The Clark Announces 2005-2006 Fellows
For Immediate Release
August 04, 2005
The Sterling and Francine Clark Art Institute announced 14 Clark Fellows for the 2005-2006 academic year. Fellowships are awarded to national and international scholars, critics, and museum professionals whose work extends and enhances the understanding of the visual arts and their role in culture. The program encourages a critical commitment to research in the theory, history, and interpretation of works from all periods and genres.
Fall Clark Fellows are:
Ting Chang, assistant professor of art history at McGill University, Montreal. Chang will complete her book manuscript, Colonial Collectors: Desire, Travel and Collecting in Nineteenth-Century France, a focus on French collectors of Asian art.
Julien Chapuis, associate curator at the Cloisters, Metropolitan Museum of Art. His time at the Clark will enable him to finish editing a collection of essays on northern Renaissance art.
Molly Donovan, assistant curator of modern and contemporary art at the National Gallery of Art, Washington, DC. While at the Clark, Donovan will continue her contributions to the Andy Goldsworthy Project, following her successful installation of Roof at the Metropolitan Museum of Art (2004-2005), and finish the book of the project.
Melissa Hyde, associate professor of art history at the University of Florida. Her Clark project involves new work on women artists in eighteenth-century France, as well as new approaches to the work of Fragonard and Boucher.
Mark Jarzombek, director of the department of history, theory, and criticism of architecture and art, and associate professor of history and architecture at the Massachusetts Institute of Technology. Jarzombek’s Clark project explores the concept of fame in architecture.
John Tagg, professor of art history at Binghamton University, New York. Tagg’s Clark project is an analysis of the discursive and institutional relations of power that frame photographic meaning.
Jennifer Tucker, associate professor of history at Wesleyan University. At the Clark, she will begin her next book, Darwinism by Design: The Struggle for a Visual Language of Evolution, in which she will examine how visual media were, and are, deployed in debates over evolution and creationism.
Spring Clark Fellows are:
Maggie Bickford, professor of the history of art and architecture at Brown University. Her project at the Clark further explores the Song Dynasty (960 to 1279) and the creation of cultural heritage in China.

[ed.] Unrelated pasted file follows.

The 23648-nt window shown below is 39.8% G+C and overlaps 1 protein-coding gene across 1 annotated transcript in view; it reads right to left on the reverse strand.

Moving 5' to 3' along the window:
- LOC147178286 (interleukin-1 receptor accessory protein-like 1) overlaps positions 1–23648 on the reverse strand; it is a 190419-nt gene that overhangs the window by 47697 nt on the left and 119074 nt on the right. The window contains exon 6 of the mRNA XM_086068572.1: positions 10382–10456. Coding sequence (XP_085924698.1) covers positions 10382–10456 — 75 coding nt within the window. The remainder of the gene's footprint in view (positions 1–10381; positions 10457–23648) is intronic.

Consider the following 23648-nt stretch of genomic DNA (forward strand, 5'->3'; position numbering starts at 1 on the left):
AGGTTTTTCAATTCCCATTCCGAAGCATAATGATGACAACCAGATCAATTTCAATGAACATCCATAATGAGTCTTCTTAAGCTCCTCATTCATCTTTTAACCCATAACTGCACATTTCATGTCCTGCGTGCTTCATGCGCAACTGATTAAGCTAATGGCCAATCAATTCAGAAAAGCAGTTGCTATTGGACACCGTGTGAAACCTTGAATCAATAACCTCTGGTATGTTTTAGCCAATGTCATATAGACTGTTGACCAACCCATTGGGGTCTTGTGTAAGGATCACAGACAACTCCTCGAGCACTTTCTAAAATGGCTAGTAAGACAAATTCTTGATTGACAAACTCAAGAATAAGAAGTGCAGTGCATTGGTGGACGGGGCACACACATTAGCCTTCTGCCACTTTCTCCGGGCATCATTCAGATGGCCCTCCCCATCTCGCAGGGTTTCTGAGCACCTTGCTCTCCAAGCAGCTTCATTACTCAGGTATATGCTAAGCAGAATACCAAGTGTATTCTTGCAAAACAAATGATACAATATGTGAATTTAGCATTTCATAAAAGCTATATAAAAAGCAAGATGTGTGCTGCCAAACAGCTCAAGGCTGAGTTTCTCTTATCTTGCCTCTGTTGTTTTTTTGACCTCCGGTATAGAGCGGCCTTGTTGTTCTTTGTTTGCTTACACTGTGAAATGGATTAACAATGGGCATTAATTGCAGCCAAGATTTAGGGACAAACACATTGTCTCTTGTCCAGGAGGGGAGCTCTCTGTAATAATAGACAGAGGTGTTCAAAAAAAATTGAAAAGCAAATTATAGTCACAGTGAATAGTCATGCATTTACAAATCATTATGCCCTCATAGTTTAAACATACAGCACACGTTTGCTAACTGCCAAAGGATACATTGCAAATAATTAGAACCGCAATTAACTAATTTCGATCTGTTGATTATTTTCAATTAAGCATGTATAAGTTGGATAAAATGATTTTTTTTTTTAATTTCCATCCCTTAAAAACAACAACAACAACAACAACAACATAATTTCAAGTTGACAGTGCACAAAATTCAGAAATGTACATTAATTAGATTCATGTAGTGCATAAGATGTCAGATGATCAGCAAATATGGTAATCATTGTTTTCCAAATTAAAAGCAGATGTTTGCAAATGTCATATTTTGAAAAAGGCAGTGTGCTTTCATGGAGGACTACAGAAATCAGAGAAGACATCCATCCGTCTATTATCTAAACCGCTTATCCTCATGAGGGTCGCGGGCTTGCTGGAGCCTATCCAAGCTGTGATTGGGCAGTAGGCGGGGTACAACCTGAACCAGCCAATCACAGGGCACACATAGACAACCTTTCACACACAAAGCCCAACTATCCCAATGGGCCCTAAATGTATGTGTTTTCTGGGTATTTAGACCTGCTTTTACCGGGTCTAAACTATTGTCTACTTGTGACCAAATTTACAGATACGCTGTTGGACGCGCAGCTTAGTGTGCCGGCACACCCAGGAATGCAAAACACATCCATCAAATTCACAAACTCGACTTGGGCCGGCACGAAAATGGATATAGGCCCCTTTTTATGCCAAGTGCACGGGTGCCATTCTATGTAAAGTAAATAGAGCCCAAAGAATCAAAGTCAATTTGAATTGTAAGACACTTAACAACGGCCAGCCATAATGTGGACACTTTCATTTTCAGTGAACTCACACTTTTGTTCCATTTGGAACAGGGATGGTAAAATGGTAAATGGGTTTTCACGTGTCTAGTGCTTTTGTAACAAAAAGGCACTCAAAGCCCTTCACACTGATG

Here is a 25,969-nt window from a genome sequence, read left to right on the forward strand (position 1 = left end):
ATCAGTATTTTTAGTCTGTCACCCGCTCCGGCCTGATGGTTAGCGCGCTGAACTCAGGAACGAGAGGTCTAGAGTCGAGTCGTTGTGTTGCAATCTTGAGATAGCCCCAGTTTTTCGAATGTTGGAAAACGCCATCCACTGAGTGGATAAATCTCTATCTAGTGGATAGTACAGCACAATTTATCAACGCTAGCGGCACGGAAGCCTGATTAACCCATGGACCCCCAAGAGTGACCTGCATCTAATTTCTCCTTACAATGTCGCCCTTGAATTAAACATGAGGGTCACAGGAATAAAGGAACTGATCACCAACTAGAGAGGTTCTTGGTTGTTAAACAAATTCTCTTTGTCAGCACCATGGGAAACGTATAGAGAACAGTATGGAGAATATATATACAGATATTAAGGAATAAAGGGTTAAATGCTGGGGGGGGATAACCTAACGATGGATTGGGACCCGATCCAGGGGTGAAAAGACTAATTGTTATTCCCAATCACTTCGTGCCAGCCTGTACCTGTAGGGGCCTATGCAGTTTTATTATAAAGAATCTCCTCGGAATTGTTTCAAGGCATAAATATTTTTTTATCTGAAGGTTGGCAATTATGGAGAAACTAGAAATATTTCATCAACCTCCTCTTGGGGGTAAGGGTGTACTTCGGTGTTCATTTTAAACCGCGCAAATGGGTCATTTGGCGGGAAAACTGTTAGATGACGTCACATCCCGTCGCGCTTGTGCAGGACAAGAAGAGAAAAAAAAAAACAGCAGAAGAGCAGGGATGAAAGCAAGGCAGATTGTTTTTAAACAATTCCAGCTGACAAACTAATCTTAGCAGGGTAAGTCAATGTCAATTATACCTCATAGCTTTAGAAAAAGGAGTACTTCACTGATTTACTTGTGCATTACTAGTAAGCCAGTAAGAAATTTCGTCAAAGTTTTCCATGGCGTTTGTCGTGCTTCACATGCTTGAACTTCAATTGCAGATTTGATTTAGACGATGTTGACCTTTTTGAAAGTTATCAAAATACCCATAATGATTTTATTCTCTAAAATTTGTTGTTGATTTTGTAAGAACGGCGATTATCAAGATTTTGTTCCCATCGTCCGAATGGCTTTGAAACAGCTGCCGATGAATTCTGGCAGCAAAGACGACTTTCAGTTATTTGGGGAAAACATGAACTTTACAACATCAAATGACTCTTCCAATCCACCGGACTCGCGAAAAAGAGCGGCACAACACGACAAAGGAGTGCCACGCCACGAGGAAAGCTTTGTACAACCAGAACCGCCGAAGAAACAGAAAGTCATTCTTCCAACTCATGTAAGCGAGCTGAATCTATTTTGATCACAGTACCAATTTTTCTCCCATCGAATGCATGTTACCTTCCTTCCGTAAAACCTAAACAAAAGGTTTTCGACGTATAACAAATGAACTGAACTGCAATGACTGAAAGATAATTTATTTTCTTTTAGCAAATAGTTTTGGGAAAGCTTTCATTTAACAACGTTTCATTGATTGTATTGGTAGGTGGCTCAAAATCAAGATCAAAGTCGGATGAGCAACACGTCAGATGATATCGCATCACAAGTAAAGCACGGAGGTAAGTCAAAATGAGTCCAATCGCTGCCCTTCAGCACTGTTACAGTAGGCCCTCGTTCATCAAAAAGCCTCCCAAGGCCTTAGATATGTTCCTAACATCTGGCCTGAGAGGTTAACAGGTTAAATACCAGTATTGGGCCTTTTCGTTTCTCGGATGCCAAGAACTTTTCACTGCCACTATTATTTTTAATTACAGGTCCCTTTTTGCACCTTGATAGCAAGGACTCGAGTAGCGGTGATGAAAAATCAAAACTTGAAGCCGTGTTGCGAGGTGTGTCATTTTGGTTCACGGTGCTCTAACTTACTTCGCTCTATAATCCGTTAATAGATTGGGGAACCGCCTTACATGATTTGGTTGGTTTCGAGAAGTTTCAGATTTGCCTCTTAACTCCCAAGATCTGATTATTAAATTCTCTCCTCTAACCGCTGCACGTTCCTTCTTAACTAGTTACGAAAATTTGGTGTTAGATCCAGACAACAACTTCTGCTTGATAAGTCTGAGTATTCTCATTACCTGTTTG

Alice Jarrard, associate professor of art and architecture at Harvard University. Jarrard will complete her book manuscript, Baroque Theater: Architecture and the Technology of Marvel, while at the Clark.
Anthony Lee, associate professor of art and art history at Mount Holyoke College. His Clark project, When the Cobbling Began: Photography and Visual Culture in a Nineteenth-Century New England Town, exploits a remarkable visual record of the Chinese population in North Adams in the 1870s to explore the cultural life of this community and the uses of photography.
Charles Musser, professor of American studies and film studies at Yale University. His book project at the Clark is entitled Film, Truth, Documentary Practice: A History and explores the complex, troubled, and unstable relationship between art and documentary.
Mignon Nixon, senior lecturer in art history at the Courtauld Institute, University of London. Her project at the Clark explores the complex and sometimes problematic condition of the woman artist in an age of feminism and postmodernism, through the psychoanalytic concept of transference.
Rocco Sinisgalli, professor of art history in the department of art history at the Universita’ degli Studi di Roma “La Sapienza.” While at the Clark, he will study Alberti’s role in the creation and dissemination of new ideas of linear perspective.
Martha Ward, associate professor of art history at the University of Chicago. Her work at the Clark will focus on an analysis of curatorial practice and museological discourse from 1920 to 1950.
Clark Fellows are provided with offices in the Institute’s library and apartments in the Clark scholars’ residence. Fellows present public lectures about recent research during their residency. For lecture schedules, visit www.clarkart.edu.
The Clark is one of the country’s foremost art museums, as well as a dynamic center for research and higher education in art history and criticism. The Institute is one of only a few art museums in the U.S. that is also a major research and academic center, with an international fellowship program and regular conferences, symposia, and colloquia, and an important art research library. The Clark, together with Williams College, jointly sponsors one of the nation’s leading M.A. programs in art history, which has been part of the professional development of a significant number of directors of art museums, curators, and scholars. The institute encompasses one of the most comprehensive art history libraries in the world.